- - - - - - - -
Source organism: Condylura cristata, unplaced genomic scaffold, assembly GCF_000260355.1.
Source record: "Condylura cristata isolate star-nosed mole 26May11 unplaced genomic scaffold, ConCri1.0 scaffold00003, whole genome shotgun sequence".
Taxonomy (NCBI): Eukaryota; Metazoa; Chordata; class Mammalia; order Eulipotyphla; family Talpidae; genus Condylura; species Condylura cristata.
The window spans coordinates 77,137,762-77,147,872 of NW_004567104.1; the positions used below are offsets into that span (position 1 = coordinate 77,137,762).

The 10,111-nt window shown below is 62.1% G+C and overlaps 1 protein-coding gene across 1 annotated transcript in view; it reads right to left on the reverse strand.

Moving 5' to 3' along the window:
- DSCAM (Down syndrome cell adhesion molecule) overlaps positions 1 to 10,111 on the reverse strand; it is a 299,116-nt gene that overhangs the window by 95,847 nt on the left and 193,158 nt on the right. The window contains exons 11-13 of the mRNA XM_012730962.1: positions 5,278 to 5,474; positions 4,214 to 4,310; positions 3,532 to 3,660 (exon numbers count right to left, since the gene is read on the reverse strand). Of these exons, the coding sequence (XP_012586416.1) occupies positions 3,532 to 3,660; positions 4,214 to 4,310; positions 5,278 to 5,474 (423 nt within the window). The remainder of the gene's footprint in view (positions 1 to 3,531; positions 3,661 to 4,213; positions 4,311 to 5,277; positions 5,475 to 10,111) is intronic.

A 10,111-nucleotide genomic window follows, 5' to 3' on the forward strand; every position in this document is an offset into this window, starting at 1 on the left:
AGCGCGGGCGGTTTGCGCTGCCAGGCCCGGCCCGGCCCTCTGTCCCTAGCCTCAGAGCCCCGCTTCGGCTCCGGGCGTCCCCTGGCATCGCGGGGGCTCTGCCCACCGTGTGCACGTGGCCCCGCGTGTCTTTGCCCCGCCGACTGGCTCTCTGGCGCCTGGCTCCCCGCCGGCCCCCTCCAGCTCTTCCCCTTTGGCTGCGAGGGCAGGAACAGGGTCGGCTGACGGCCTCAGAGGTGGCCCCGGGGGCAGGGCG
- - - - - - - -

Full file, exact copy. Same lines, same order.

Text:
Source organism: Condylura cristata, unplaced genomic scaffold, assembly GCF_000260355.1.
Source record: "Condylura cristata isolate star-nosed mole 26May11 unplaced genomic scaffold, ConCri1.0 scaffold00003, whole genome shotgun sequence".
Taxonomy (NCBI): Eukaryota; Metazoa; Chordata; class Mammalia; order Eulipotyphla; family Talpidae; genus Condylura; species Condylura cristata.
The window spans coordinates 77,137,762-77,147,872 of NW_004567104.1; the positions used below are offsets into that span (position 1 = coordinate 77,137,762).

The 10,111-nt window shown below is 62.1% G+C and overlaps 1 protein-coding gene across 1 annotated transcript in view; it reads right to left on the reverse strand.

Moving 5' to 3' along the window:
- DSCAM (Down syndrome cell adhesion molecule) overlaps positions 1 to 10,111 on the reverse strand; it is a 299,116-nt gene that overhangs the window by 95,847 nt on the left and 193,158 nt on the right. The window contains exons 11-13 of the mRNA XM_012730962.1: positions 5,278 to 5,474; positions 4,214 to 4,310; positions 3,532 to 3,660 (exon numbers count right to left, since the gene is read on the reverse strand). Of these exons, the coding sequence (XP_012586416.1) occupies positions 3,532 to 3,660; positions 4,214 to 4,310; positions 5,278 to 5,474 (423 nt within the window). The remainder of the gene's footprint in view (positions 1 to 3,531; positions 3,661 to 4,213; positions 4,311 to 5,277; positions 5,475 to 10,111) is intronic.

A 10,111-nucleotide genomic window follows, 5' to 3' on the forward strand; every position in this document is an offset into this window, starting at 1 on the left:
AGCGCGGGCGGTTTGCGCTGCCAGGCCCGGCCCGGCCCTCTGTCCCTAGCCTCAGAGCCCCGCTTCGGCTCCGGGCGTCCCCTGGCATCGCGGGGGCTCTGCCCACCGTGTGCACGTGGCCCCGCGTGTCTTTGCCCCGCCGACTGGCTCTCTGGCGCCTGGCTCCCCGCCGGCCCCCTCCAGCTCTTCCCCTTTGGCTGCGAGGGCAGGAACAGGGTCGGCTGACGGCCTCAGAGGTGGCCCCGGGGGCAGGGCG